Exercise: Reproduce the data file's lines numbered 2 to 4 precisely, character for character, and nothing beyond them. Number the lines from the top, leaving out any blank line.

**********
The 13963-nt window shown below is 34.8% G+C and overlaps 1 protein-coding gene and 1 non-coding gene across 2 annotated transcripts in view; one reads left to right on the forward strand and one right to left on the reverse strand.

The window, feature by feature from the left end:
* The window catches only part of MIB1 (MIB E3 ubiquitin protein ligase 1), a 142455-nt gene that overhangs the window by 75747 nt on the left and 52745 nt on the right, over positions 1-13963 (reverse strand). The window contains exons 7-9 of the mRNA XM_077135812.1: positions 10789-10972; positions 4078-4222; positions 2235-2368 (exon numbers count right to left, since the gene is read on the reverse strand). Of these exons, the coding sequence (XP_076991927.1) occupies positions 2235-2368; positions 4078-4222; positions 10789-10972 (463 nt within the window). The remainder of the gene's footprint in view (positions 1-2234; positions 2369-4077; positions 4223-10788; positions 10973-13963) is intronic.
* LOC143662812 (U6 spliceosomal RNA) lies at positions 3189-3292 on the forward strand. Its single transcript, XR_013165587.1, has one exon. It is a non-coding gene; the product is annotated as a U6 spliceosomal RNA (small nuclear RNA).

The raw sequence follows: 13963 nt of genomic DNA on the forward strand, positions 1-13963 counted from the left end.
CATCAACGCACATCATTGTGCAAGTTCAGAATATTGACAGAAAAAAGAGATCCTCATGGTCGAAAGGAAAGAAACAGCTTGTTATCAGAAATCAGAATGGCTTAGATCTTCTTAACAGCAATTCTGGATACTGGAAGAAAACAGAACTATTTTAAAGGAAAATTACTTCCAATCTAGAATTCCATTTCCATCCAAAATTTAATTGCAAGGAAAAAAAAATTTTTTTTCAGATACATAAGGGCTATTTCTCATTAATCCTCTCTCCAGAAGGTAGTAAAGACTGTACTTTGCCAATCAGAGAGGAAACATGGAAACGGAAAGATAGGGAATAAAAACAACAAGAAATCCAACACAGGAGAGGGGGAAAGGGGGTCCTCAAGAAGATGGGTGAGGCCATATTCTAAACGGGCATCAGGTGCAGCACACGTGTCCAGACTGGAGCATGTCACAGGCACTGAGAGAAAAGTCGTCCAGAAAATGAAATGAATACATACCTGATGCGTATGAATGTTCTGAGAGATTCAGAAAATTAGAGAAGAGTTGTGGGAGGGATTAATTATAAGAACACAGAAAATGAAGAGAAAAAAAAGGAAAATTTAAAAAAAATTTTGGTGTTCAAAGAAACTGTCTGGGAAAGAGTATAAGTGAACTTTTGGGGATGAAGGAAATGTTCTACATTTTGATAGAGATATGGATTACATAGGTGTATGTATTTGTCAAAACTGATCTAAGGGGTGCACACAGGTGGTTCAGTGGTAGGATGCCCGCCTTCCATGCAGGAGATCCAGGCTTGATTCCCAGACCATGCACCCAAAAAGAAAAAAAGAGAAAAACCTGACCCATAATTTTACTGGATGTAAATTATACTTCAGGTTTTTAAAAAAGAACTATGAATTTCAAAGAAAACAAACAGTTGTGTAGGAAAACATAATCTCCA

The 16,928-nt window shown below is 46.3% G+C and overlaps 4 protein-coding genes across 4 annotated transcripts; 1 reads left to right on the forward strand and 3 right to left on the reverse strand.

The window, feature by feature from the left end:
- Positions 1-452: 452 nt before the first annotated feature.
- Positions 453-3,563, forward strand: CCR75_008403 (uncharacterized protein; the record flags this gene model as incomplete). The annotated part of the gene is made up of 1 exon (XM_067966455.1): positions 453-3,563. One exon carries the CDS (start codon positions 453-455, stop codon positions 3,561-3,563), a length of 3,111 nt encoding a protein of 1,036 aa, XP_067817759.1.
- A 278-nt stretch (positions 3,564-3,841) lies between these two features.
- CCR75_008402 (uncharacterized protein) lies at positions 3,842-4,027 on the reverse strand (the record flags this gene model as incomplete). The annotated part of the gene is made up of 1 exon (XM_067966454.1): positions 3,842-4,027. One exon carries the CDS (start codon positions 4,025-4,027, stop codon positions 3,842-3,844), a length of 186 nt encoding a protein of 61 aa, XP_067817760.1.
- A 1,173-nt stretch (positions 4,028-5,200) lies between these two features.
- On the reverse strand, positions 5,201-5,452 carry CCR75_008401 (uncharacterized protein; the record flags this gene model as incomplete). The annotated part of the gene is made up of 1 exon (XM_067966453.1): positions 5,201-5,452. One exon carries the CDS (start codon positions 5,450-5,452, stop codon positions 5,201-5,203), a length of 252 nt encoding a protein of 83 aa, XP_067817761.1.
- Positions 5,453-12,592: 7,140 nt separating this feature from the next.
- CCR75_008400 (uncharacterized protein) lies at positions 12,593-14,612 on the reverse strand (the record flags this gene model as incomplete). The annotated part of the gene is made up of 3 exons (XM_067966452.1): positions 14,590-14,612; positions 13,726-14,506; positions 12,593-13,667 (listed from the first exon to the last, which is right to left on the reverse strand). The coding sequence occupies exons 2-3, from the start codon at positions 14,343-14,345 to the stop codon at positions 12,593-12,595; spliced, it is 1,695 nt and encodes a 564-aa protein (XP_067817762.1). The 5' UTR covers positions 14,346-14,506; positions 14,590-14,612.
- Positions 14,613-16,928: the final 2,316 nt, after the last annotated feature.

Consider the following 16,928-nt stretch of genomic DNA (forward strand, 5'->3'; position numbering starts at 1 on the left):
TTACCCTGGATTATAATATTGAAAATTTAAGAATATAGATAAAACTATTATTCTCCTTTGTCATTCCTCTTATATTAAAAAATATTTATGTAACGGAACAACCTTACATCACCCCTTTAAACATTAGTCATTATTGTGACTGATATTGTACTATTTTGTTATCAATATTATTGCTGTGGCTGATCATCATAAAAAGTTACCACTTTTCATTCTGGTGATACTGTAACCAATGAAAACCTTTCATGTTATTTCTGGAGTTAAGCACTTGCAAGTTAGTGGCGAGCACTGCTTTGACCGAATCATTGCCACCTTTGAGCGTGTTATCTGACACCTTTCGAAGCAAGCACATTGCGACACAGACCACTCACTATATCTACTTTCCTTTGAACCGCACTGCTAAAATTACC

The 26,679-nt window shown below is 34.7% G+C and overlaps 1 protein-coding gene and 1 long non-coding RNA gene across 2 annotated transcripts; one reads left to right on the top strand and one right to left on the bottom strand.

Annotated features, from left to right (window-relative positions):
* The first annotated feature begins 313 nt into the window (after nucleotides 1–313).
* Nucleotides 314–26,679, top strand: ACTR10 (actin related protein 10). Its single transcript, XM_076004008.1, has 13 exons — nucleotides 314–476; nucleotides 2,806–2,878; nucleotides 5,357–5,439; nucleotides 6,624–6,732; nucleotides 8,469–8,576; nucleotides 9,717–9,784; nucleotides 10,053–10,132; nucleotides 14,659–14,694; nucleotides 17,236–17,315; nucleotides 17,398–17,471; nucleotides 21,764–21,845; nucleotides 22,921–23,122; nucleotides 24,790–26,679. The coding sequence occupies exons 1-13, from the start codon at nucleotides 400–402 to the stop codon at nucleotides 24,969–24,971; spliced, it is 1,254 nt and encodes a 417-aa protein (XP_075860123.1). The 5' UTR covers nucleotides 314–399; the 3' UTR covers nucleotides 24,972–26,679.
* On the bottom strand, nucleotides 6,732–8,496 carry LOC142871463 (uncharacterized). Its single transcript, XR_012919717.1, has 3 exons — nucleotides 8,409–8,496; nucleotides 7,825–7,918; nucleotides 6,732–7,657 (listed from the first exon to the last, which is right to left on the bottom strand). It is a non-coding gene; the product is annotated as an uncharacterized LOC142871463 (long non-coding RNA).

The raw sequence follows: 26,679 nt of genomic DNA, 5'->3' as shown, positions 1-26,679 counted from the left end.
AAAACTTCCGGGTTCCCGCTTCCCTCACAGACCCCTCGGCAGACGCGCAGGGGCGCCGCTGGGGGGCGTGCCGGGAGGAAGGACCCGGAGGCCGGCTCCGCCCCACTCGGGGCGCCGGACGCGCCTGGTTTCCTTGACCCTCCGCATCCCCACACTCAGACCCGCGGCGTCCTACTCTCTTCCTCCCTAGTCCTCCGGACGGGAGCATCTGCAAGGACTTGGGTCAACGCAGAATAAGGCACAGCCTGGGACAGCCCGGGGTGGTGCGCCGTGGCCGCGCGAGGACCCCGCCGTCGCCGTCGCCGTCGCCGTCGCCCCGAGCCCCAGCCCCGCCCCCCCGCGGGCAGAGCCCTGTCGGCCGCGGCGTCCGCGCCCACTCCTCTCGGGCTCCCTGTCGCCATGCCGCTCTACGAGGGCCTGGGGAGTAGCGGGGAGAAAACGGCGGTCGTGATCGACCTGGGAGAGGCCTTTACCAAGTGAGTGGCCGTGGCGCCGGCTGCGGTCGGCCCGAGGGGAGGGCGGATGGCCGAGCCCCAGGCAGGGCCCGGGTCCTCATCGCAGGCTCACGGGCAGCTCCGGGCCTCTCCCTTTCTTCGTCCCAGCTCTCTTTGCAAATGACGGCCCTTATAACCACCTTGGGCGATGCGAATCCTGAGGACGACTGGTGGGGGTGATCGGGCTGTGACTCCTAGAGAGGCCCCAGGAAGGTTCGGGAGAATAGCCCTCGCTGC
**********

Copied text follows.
The window, feature by feature from the left end:
* The window catches only part of MIB1 (MIB E3 ubiquitin protein ligase 1), a 142455-nt gene that overhangs the window by 75747 nt on the left and 52745 nt on the right, over positions 1-13963 (reverse strand). The window contains exons 7-9 of the mRNA XM_077135812.1: positions 10789-10972; positions 4078-4222; positions 2235-2368 (exon numbers count right to left, since the gene is read on the reverse strand). Of these exons, the coding sequence (XP_076991927.1) occupies positions 2235-2368; positions 4078-4222; positions 10789-10972 (463 nt within the window). The remainder of the gene's footprint in view (positions 1-2234; positions 2369-4077; positions 4223-10788; positions 10973-13963) is intronic.
* LOC143662812 (U6 spliceosomal RNA) lies at positions 3189-3292 on the forward strand. Its single transcript, XR_013165587.1, has one exon. It is a non-coding gene; the product is annotated as a U6 spliceosomal RNA (small nuclear RNA).